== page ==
The trouble with Green Rider (or, well, the major trouble with Green Rider) is that it all just feels a bit silly. This may be a bit of a chuckle for some of you as, let’s face it, our entire genre could be and is regarded as rather silly what with the Halflings and dragons and so on, but the trick we demand of fantasy authors most of the time is that they either embrace that silliness in a sort of ironic, look-I’m-clever-anyway fashion or they transcend it to make what should be silly deadly serious and gripping. Kristen Britain, unfortunately, has a prose and organizational style that never lets the reader forget just how incredibly silly her narrative actually is.
This is rather unfortunate as the plot isn’t actually too bad. The style gets in the way a bit here too, and I can easily see how distracted or skimming readers could lose the narrative threads and start mistaking frenetic motion for plain incomprehensibility, but particularly for a first novel it hangs together fairly well. The schoolgirl Karigan meets a Green Rider (king’s messenger) in the woods. He asks her to deliver his message to the king as, whoops, he’s dead. Off goes Karigan to deliver the message and save the day, with lots of obstacles in her way and lots of danger awaiting even when she arrives at her destination.
Not really a bad premise, aside from the obviously derivative “I was walking through the woods one day WHEN…” trope that’s been kicking around since Robin Hood was getting popular. In fact, yes, the story is fairly derivative; let’s get that out of the way. There’s nothing here that a reasonably well-read fantasy reader won’t have seen before: dark magic from an old world rising, plots against a wise and benevolent king by his scheming brother, supersmart horses, a touch of desssstinnyyyyy…. yes, definitely derivative and old-school, but I can’t really mark it down too much for that. These tropes are the bread and butter of fantasy, and my ranking is mainly due to the way they were handled this time around, which brings us back to Ms. Britain’s style.
The prose is fairly lackluster, and ironically it seems to dip in quality whenever we reach a point where extra effort should be necessary. I get the feeling that Britain is just trying too hard some of the time, which is one of the regrettable pitfalls the first-time novelist can too easily fall into. Her opening hook, involving a dark wizard trying to create a breach in the giant wall that guards the realms of men from the magic and evil beyond (where was Jon Snow while this was going on, we wonder) is clearly meant to be threatening and ominous but just comes off as goofy and over-the-top. This pattern recurs whenever any major action begins, which is a real problem in a text where there’s rarely more than five pages of downtime between the slashing and riding and magical arrows flying. It’s a shame, as Karigan isn’t really such a bad heroine, nor is the premise poorly conceived. It’s just that this style illuminates rather than obscures all the unlikely coincidences of the text (and, admittedly, Britain does herself a few too many favors on that front as well: secondary characters — yes, sigh, especially the attractive male ones — have that debilitating disease I like to call Protagonist Mania, falling over themselves in adoration of Karigan for no discernible reason, even on an acquaintance of less than two minutes).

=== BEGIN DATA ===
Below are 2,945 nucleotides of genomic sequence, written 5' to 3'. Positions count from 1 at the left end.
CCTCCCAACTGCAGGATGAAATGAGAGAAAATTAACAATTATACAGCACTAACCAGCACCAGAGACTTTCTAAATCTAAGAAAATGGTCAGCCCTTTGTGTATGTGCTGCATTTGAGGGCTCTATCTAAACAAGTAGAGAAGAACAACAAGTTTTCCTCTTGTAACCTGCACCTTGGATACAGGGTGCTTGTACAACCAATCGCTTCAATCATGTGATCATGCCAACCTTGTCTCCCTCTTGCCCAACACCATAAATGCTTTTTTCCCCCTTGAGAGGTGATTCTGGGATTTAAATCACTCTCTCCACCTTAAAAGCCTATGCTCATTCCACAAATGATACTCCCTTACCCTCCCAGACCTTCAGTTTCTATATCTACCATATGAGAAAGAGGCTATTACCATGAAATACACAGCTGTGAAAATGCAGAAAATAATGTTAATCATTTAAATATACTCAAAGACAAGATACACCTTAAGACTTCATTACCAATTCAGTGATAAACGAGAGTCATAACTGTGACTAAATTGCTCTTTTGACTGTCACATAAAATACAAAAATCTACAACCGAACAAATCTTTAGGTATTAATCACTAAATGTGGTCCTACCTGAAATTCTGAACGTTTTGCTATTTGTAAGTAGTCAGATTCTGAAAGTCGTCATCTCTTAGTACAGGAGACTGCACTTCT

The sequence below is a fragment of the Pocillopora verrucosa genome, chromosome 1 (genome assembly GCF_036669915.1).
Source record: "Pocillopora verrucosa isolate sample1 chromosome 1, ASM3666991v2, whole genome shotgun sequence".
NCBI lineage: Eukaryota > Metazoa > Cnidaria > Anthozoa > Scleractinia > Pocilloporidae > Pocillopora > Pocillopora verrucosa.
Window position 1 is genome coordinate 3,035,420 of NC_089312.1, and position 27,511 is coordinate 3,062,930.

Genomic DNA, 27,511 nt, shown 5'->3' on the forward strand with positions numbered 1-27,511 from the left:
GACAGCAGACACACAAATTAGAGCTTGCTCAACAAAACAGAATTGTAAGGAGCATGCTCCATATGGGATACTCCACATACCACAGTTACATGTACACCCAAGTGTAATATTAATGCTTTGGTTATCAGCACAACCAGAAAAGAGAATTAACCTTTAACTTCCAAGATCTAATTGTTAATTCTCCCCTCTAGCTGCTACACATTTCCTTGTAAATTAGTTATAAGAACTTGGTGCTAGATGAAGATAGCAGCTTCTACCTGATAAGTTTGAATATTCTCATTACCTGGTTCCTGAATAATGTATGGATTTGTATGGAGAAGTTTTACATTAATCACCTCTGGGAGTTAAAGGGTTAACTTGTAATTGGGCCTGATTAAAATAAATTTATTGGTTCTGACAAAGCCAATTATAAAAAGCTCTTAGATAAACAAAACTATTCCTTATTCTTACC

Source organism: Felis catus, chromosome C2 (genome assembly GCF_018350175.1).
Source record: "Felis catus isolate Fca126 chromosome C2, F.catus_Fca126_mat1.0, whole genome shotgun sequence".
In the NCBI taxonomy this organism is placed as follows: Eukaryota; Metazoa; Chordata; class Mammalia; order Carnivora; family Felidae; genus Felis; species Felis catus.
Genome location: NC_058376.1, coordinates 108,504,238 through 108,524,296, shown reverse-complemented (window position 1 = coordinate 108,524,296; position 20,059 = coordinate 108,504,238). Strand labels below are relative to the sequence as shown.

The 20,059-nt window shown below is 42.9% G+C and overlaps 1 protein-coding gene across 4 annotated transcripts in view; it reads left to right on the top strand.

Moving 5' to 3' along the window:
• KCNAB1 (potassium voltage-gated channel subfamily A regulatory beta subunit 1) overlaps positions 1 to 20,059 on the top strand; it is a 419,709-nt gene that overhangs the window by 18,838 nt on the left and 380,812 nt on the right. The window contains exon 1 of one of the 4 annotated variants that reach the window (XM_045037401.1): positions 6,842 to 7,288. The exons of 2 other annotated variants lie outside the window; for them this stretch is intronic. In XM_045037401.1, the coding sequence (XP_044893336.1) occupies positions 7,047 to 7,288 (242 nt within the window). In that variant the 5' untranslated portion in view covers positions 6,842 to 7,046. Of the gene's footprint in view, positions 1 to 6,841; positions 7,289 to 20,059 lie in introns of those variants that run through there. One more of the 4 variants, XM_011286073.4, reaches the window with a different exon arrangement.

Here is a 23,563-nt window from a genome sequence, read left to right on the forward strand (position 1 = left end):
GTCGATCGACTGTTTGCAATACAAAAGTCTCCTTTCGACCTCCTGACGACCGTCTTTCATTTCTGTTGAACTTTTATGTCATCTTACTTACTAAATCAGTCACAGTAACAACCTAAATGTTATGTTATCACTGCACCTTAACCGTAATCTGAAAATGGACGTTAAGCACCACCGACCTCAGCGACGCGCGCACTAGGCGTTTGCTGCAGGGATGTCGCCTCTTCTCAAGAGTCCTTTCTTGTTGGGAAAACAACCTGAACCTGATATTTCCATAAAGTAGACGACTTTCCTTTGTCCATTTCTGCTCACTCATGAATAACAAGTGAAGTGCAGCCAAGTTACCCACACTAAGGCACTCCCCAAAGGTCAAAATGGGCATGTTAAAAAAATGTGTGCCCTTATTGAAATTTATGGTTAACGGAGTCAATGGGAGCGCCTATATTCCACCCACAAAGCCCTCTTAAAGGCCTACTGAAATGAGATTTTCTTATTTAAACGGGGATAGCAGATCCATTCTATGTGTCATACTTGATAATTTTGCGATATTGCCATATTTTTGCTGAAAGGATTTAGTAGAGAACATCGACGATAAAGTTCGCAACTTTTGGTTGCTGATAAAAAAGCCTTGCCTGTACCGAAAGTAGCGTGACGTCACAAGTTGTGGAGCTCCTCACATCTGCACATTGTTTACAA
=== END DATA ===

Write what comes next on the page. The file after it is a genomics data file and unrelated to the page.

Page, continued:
I do have some good news, however, in that if you can tough out some of these elements (this is actually my second run at Green Rider: the first time I got disgusted at around the point of the Tom Bombadil-esque stylistic detour to the Berry sisters’ house and gave up) you’ll probably find that the style becomes less of an issue as you progress and you might even start enjoying yourself a bit once you’ve acclimated. Yes, it’s still derivative, and yes, you’ll probably see every twist coming a mile off, but at that point it really is just a popcorn action fantasy with a better protagonist than most and LOTS of exciting chase sequences. As I said above, the plot really isn’t terrible, so what we come back to is that Green Rider is in many ways representative of the negative stereotypes too often leveled at the fantasy genre: that it plays with the same elements over and over, and that it’s silly. True enough, and those are real problems here, but in many respects, whether we’re guilty over it or not, a lot of us got into fantasy on just such works, and ultimately Green Rider is a decent enough novel that — having completed it at last — I’m actually considering finding the sequel, something I never would have considered a year ago when I first gave up. I have a feeling (at least I hope) that Britain’s prose may smooth out with more practice, and there’s really nothing wrong with a bit of over-the-top swashbuckling. Though it remains a flawed book, I have to give Green Rider a tentative thumbs-up.